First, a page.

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Function of the Spleen – Hepatic Circulatory System (Nursing)

by Rhonda Lawes

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    00:00 So let's talk about the spleen. It's kind of an underrated organ. It doesn't get a lot of attention, but it does 3 really important things. It filters, it helps with fluids, and it fights.

    00:13 So take a look at where the spleen is. You just kind of like, right over there by the stomach.

    00:17 See it? So, you've got your esophagus coming down the middle of the body and that connects to the stomach, then you end up to the small intestine, but right to the right of the stomach on the screen, you see the spleen. Now you've got a splenic artery, youe've got splenic veins, so part of that system of the splenic vein drains into the portal vein to go back through the liver. So I wasn't kidding when I said the spleen is an underrated organ. First of all, it's the largest organ in the lymphatic system, so have that in mind we're talking about all that it can do. Now, predominantly its functions are filter and fighting, but let's talk about its immune functions first. They fall under both categories. It filters and it helps us fight. So, under the filter category, it acts as a filter for the blood as part of the immune system. So the spleen helps deal with things in your immune system by filtering the blood. Now it helps us by fighting certain bacteria that can cause pneumonia or meningitis. So, when we're thinking about this largest organ in the lymphatic system, we know that it filters the blood as part of the immune system, and it helps fight certain kinds of bacteria that can cause pneumonia and meningitis.

    01:33 Well, do you know anyone whose spleen has been removed? That would be a splenectomy.

    01:37 What happens to them? I mean does their immune system function? Yeah, it does. Because if we have to take a patient's spleen out, then the liver and other organs will kind of pick up the slack. Now, you'll still be able to have a functioning immune system, but it's not quite as strong as somebody who does have a spleen. So we help educate those patients to take extra precautions. Now that's how the spleen impacts the immune system. Now let's talk about a couple more filtering jobs it does. It can recycle old red blood cells. That's very helpful because red blood cells don't live forever and when they die, the spleen is part of the process that helps us recycle them. It also stores platelets and white blood cells. So when I need platelets, like I've got a cut and I need to have a clot or when I need white blood cells, that's part of the inflammatory response, the spleen is a storage space for those special cells. So how does the spleen and the liver work together? Well, take a look at that drawing. You see they're connected by the portal vein. Right? We've got the splenic vein. It meets up with the portal vein. It goes back up into the liver because all of the blood that passes through the intestine and spleen is delivered to the liver by the hepatic portal vein.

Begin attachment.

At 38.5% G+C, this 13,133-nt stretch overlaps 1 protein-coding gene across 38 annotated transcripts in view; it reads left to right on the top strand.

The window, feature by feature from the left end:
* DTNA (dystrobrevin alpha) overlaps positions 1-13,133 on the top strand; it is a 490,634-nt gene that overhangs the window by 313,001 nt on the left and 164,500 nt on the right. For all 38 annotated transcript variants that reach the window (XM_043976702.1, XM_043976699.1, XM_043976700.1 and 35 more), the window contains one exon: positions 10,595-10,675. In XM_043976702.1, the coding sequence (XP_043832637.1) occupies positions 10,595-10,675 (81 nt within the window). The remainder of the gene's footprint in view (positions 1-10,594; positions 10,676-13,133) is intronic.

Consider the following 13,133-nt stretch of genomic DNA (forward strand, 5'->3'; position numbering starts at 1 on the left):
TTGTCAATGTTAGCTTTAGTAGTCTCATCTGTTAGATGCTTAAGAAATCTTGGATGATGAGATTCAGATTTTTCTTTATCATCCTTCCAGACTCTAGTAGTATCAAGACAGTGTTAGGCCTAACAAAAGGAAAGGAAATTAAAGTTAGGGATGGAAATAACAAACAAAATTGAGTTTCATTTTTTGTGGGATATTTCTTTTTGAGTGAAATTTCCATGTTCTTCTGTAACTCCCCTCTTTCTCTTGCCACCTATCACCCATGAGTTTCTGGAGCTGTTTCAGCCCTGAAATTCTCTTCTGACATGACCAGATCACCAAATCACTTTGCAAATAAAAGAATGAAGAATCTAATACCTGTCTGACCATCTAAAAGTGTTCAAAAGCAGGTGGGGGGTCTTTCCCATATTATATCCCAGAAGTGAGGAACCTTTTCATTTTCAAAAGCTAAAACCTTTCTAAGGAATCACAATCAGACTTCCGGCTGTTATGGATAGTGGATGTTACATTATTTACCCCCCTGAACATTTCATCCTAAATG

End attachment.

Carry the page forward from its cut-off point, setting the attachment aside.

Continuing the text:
About the Lecture

    The lecture Function of the Spleen – Hepatic Circulatory System (Nursing) by Rhonda Lawes is from the course Liver Functions and Dysfunctions (Nursing).


    Included Quiz Questions

    1. The spleen filters blood as part of the immune system.
    2. The spleen is the largest organ in the lymphatic system.
    3. The spleen stores platelets and white blood cells.
    4. The spleen creates red blood cells.
    5. Having a spleen is necessary for life.

    Author of lecture Function of the Spleen – Hepatic Circulatory System (Nursing)

     Rhonda Lawes

    Rhonda Lawes


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